On a rainy day in South Dallas last week, the Dallas Black Chamber of Commerce (DBCC) still looked toward a brighter tomorrow as it announced plans to demolish its historic building at a press conference on Tuesday, January 24.
The past and present leadership of the DBCC and members of the Dallas City Council attended the press conference, as well as prominent business leaders and property owners from South Dallas.
The historic building on Martin Luther King Jr. Boulevard housed the DBCC headquarters for over three decades. It eventually fell into decay, forcing the DBCC to move across the street into the MLK Center in 2016.
Despite its current state, Harrison L. Blair, current president of the DBCC, says the building at 2838 MLK is an important testament to the work of the organization over the years.
“The blood, sweat, and tears of one of our greatest generations of leadership, achieved building an office that saw the chamber grow its impact and influence across the North Texas region,” Blair said at the press conference.
“While this location isn’t considered a historical marker by the state or the city, the communities this facility has helped see it as a historic site,” Blair continued. “We will gather at the site to say goodbye to our past as we look forward to developing world-class programs, events, and facilities that help us effectively serve our 96-year-old mission far into the future.”
Optimism and excitement filled the room as Blair spoke about the past and about future plans to make Dallas’ MLK Boulevard the best in the nation.
Calling upon the local community to help find a new purpose for the site at 2838 MLK is part of this project. The DBCC has paid off the mortgage and now owns the land outright. The chamber will use it to lay the foundations for the next phase of its work and to boost the neighborhood.
“I’m so excited not only for today but for our future as residents of Dallas, black Dallas, and the future that we’re about to embark upon,” said DBCC Board Chairman Randall Bryant, speaking to The Dallas Express.
“This building has so much historical value inside and out,” he continued. “I’m so sad to see it go down today, but I’m so excited about the future that’s going to come for the Dallas Black Chamber of Commerce.”
Leaders of the DBCC took sledgehammers to the building as part of the press event, although the weather delayed the actual demolition.
Many at the press conference were sad that the building would be torn down, but an idea of what the future holds made members of the community and business leaders hopeful for what is to come.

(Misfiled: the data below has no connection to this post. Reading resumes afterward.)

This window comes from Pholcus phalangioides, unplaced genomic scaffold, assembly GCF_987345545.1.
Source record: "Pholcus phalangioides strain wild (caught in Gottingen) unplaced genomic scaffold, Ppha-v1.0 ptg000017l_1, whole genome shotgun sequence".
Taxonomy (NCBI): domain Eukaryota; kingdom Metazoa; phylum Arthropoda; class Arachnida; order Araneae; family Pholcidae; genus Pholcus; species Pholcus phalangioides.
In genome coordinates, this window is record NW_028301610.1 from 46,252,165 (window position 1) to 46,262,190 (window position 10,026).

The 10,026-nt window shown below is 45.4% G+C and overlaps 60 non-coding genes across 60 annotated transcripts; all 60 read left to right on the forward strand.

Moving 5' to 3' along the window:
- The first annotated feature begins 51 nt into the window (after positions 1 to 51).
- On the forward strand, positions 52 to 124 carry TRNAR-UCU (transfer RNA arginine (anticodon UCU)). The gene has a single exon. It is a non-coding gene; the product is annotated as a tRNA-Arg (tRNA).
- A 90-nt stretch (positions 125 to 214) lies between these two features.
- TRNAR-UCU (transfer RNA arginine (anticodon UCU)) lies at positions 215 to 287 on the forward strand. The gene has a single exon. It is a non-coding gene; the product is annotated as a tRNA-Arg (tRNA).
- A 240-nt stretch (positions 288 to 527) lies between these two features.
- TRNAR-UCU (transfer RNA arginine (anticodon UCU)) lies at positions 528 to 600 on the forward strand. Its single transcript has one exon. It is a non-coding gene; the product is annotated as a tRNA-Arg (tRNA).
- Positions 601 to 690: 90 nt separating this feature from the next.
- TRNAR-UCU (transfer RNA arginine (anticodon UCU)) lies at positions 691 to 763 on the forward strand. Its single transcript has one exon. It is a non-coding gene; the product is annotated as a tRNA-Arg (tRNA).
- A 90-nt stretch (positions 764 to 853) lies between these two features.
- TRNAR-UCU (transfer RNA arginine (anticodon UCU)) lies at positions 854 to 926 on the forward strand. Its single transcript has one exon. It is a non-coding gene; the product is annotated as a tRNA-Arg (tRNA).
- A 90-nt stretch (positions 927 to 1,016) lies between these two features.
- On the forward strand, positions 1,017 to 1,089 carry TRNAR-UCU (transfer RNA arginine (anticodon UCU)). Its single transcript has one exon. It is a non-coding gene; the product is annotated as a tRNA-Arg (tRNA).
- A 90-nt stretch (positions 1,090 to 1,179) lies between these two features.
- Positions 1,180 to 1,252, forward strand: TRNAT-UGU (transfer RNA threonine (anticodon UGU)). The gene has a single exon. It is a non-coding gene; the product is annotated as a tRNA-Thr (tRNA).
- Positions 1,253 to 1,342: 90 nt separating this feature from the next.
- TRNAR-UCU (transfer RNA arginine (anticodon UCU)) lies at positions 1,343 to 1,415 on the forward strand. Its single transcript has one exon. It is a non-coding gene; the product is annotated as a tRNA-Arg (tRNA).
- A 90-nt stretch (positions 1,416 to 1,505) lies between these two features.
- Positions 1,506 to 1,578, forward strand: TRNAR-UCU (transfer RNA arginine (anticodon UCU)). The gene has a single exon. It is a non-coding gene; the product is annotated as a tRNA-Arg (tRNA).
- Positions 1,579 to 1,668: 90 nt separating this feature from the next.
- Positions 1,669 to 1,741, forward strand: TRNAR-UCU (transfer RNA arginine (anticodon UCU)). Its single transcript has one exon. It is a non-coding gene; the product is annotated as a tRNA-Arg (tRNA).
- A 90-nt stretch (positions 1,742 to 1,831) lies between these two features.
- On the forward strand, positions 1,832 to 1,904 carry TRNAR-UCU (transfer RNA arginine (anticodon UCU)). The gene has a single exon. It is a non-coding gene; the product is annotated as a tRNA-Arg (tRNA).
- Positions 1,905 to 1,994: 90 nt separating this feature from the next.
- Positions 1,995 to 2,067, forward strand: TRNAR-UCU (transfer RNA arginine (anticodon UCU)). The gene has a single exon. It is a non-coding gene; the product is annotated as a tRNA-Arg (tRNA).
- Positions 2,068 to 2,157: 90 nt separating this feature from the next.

“We are pleased that so many well-wishers came out to say goodbye to 2838 Martin Luther King Junior Blvd. as our former office that has supported a lot of historic work. It has given some of the first contracts to black businesses that were looking for it,” said Blair.
“We’re honored to look back on this building,” he continued. “We have people writing messages of goodbye to the building, and we’re going to leave 2838 MLK as a property in the past, but we’re going to look toward the future to all the good economic development work we may be able to achieve with our community.”
Over the past few years, the DBCC has grown to include roughly 800 members.
As membership continues to increase, the DBCC looks forward to building its future at the new headquarters planned up the street, on more land the DBBC owns at the corner of MLK Boulevard and Malcolm X Boulevard.
“We appreciate what the Dallas Black Chamber has done for the city of Dallas and throughout the state,” said Zach Thompson, property owner and former director of Dallas County Health and Human Services, speaking to The Dallas Express. “I look forward to Randall and his leadership moving forward.”
“As a property owner in South Dallas, we commend them for what they’re doing,” Thompson concluded.
This entire article on a ‘historic building’ with no photo???
Another Black done “NOTHING” organization being celebrated symbolically..as usual,has NO value the area,neighborhood is as blighted and dilapidated as it was when that building was built 30 yrs ago..DBCC ain’t worth Nothing…not only in Dallas but across the country.